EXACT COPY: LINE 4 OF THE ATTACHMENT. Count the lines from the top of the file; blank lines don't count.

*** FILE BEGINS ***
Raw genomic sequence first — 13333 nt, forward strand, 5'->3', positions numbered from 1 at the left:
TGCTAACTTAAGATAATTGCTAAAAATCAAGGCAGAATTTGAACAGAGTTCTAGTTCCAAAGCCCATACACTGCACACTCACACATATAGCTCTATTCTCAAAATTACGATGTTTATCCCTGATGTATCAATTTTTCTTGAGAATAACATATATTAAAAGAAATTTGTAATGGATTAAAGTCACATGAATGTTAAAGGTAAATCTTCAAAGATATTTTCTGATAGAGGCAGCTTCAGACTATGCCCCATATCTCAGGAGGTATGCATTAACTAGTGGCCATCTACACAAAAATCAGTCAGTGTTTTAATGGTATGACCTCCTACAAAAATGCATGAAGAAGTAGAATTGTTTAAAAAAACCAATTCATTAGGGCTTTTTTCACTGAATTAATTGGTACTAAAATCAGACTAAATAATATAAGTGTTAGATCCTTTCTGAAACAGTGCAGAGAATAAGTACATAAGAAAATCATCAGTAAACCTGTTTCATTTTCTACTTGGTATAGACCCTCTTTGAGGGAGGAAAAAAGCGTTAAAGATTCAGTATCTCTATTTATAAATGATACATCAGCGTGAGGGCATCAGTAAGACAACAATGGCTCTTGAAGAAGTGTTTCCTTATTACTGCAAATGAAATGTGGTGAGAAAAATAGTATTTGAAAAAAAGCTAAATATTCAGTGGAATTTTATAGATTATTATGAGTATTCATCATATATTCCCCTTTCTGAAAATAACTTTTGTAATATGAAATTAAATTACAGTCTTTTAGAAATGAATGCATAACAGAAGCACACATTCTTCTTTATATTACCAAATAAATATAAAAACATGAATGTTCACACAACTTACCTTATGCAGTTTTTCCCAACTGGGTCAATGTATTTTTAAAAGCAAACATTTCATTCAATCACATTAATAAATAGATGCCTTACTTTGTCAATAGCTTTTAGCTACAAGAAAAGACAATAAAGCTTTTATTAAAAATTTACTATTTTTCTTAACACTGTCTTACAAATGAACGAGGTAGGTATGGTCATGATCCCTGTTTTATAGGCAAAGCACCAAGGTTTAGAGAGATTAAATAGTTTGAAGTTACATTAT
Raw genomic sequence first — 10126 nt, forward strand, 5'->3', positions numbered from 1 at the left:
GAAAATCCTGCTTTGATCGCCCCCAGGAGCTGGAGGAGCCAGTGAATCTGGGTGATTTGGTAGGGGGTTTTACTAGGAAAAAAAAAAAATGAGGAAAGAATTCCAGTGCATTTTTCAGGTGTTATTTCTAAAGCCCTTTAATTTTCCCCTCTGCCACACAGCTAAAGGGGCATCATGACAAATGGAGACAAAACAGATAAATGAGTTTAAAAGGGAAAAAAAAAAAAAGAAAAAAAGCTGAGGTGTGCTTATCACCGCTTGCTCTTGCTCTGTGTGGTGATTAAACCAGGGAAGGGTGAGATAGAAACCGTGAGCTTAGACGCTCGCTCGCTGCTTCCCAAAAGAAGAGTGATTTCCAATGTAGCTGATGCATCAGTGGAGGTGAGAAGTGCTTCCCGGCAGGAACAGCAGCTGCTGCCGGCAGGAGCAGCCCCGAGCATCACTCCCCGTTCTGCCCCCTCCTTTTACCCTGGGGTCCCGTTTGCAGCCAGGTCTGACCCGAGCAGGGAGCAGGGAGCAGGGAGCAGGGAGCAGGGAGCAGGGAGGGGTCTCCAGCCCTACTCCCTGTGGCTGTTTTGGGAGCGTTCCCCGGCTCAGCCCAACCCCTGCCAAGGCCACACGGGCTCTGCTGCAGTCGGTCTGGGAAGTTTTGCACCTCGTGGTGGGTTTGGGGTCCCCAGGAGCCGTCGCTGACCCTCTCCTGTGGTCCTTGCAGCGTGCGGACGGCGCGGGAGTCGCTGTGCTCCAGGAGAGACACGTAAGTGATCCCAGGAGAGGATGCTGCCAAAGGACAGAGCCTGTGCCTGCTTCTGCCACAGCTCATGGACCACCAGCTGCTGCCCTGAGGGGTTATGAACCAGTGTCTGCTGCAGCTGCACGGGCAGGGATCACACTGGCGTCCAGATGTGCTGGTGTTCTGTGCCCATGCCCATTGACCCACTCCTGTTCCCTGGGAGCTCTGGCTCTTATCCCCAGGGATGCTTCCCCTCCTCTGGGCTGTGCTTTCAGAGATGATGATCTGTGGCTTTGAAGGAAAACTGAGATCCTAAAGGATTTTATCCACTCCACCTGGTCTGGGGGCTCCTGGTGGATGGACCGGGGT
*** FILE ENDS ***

GAAAATCCTGCTTTGATCGCCCCCAGGAGCTGGAGGAGCCAGTGAATCTGGGTGATTTGGTAGGGGGTTTTACTAGGAAAAAAAAAAAATGAGGAAAGAATTCCAGTGCATTTTTCAGGTGTTATTTCTAAAGCCCTTTAATTTTCCCCTCTGCCACACAGCTAAAGGGGCATCATGACAAATGGAGACAAAACAGATAAATGAGTTTAAAAGGGAAAAAAAAAAAAAGAAAAAAAGCTGAGGTGTGCTTATCACCGCTTGCTCTTGCTCTGTGTGGTGATTAAACCAGGGAAGGGTGAGATAGAAACCGTGAGCTTAGACGCTCGCTCGCTGCTTCCCAAAAGAAGAGTGATTTCCAATGTAGCTGATGCATCAGTGGAGGTGAGAAGTGCTTCCCGGCAGGAACAGCAGCTGCTGCCGGCAGGAGCAGCCCCGAGCATCACTCCCCGTTCTGCCCCCTCCTTTTACCCTGGGGTCCCGTTTGCAGCCAGGTCTGACCCGAGCAGGGAGCAGGGAGCAGGGAGCAGGGAGCAGGGAGCAGGGAGGGGTCTCCAGCCCTACTCCCTGTGGCTGTTTTGGGAGCGTTCCCCGGCTCAGCCCAACCCCTGCCAAGGCCACACGGGCTCTGCTGCAGTCGGTCTGGGAAGTTTTGCACCTCGTGGTGGGTTTGGGGTCCCCAGGAGCCGTCGCTGACCCTCTCCTGTGGTCCTTGCAGCGTGCGGACGGCGCGGGAGTCGCTGTGCTCCAGGAGAGACACGTAAGTGATCCCAGGAGAGGATGCTGCCAAAGGACAGAGCCTGTGCCTGCTTCTGCCACAGCTCATGGACCACCAGCTGCTGCCCTGAGGGGTTATGAACCAGTGTCTGCTGCAGCTGCACGGGCAGGGATCACACTGGCGTCCAGATGTGCTGGTGTTCTGTGCCCATGCCCATTGACCCACTCCTGTTCCCTGGGAGCTCTGGCTCTTATCCCCAGGGATGCTTCCCCTCCTCTGGGCTGTGCTTTCAGAGATGATGATCTGTGGCTTTGAAGGAAAACTGAGATCCTAAAGGATTTTATCCACTCCACCTGGTCTGGGGGCTCCTGGTGGATGGACCGGGGT